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After moving into a new apartment I was faced with a full set of white-hot, inefficient halogen ceiling bulbs. The fixtures use the 12 volt DC MR16 standard, taken from the mains after being converted from 120 AC. They’re controlled by the light switch right next to the front door, making them essential for navigating a dark room when first arriving home.

While there are LED alternatives on the market for this socket type, the technology is still prohibitively expensive. I pulled one of the halogens and found the socket was simply two pieces of 19 gauge wire. I decided to free-form some circuits made of different colored LEDs around the thicker terminals.

Depending on the color and the amount of LEDs used in a circuit, the resistance needs change. Unless you’re an electrical engineer, you’ll probably find that an online LED circuit calculator comes in handy.

Once you have them all soldered together, check the polarity on each fixture with a test circuit. The fixtures are designed to only work with a load, so I used a small DC motor and noted the proper direction of rotation. Then, with the lightswitch turned off, carefully plug the 19 gauge wires into the sockets and switch them on.

The result is a soft and ambient illumination that lights my way when coming home. If I need it brighter I switch on some lamps in the room.

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Michael Colombo

In addition to being an online editor for MAKE Magazine, Michael Colombo works in fabrication, electronics, sound design, music production and performance (Yes. All that.) In the past he has also been a childrens’ educator and entertainer, and holds a Masters degree from NYU’s Interactive Telecommunications Program.


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Comments

  1. Despite the hand-soldered “freeform” nature of this – some would even call it a hack, I think this is VERY elegant.

    Not only does it lessen his energy usage, it also stops the room getting so hot (anyone who has ever had to work in a low-ceilinged room under halogens will hear this loud and clear), and gives a nicer, more diffuse (due to the many light-sources) light for the room.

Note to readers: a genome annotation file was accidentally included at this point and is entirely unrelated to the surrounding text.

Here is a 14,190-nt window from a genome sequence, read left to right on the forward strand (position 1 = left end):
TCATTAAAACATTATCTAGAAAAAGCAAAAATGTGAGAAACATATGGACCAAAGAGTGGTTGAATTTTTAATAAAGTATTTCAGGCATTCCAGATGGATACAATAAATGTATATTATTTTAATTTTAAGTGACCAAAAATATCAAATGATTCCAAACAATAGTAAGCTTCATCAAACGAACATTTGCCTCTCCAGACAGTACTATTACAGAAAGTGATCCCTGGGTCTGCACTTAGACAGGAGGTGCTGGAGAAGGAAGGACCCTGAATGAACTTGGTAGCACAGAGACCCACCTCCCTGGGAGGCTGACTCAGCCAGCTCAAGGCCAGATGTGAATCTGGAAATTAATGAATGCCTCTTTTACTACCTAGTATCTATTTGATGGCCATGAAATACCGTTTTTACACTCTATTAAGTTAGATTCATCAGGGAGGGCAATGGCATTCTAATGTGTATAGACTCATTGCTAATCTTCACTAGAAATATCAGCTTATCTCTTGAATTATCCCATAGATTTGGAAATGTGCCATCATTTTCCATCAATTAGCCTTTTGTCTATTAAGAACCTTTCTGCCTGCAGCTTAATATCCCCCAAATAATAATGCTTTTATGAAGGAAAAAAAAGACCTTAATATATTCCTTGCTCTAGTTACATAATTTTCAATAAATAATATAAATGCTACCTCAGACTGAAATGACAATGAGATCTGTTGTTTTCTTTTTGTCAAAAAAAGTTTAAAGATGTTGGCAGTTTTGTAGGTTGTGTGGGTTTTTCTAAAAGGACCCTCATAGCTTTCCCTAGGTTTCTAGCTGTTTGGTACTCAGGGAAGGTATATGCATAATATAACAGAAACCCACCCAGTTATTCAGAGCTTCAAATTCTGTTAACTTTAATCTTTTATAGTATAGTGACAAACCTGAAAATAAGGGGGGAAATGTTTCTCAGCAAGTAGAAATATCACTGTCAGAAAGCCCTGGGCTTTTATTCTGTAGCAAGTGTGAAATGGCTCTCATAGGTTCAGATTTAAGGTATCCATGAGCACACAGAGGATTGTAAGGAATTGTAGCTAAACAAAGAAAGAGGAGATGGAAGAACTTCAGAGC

On top of that, since he hasn’t actually soldered them into the fittings, come moving-out time, you remove the LED’s, which probably cost about $5 in total I imagine, and re-insert the old halogens, and you’re sorted.

    All in all, nice.  Wish I had haolgens fittings.

  2. Despite the hand-soldered “freeform” nature of this – some would even call it a hack, I think this is VERY elegant.

    Not only does it lessen his energy usage, it also stops the room getting so hot (anyone who has ever had to work in a low-ceilinged room under halogens will hear this loud and clear), and gives a nicer, more diffuse (due to the many light-sources) light for the room.

    On top of that, since he hasn’t actually soldered them into the fittings, come moving-out time, you remove the LED’s, which probably cost about $5 in total I imagine, and re-insert the old halogens, and you’re sorted.

    All in all, nice.  Wish I had haolgens fittings.

  3. Despite the hand-soldered “freeform” nature of this – some would even call it a hack, I think this is VERY elegant.

    Not only does it lessen his energy usage, it also stops the room getting so hot (anyone who has ever had to work in a low-ceilinged room under halogens will hear this loud and clear), and gives a nicer, more diffuse (due to the many light-sources) light for the room.

    On top of that, since he hasn’t actually soldered them into the fittings, come moving-out time, you remove the LED’s, which probably cost about $5 in total I imagine, and re-insert the old halogens, and you’re sorted.

    All in all, nice.  Wish I had haolgens fittings.

  4. Ken Fehling says:

    Wow cool. Makes nice mood lighting. LEDs are great little things.

  5. Anonymous says:

    Swap the green and yellow and you’ve got the Microsoft Windows logo ;)

  6. James B says:

    I built almost this exact same thing about 20 years ago, but never put it on the ceiling.  I got some clear casting resin from the hobby store, and put the whole array of LEDs into a hemispherical mold.  It glowed nicely.

  7. Paul Ahlquist says:

    Add a full-wave bridge in the power rails and worry not about polarity.  You’ll need to account for the extra diode drops to keep the max brightness to original intent.

  8. This is great fun. I have build a lot of these led lights. Keep up the good work!

  9. Reynier says:

    You were way ahaid of Philips that has recently launched a similar product, but then much easier to install :)

  10. Led Lampen says:

    They look very nice, I like LED!

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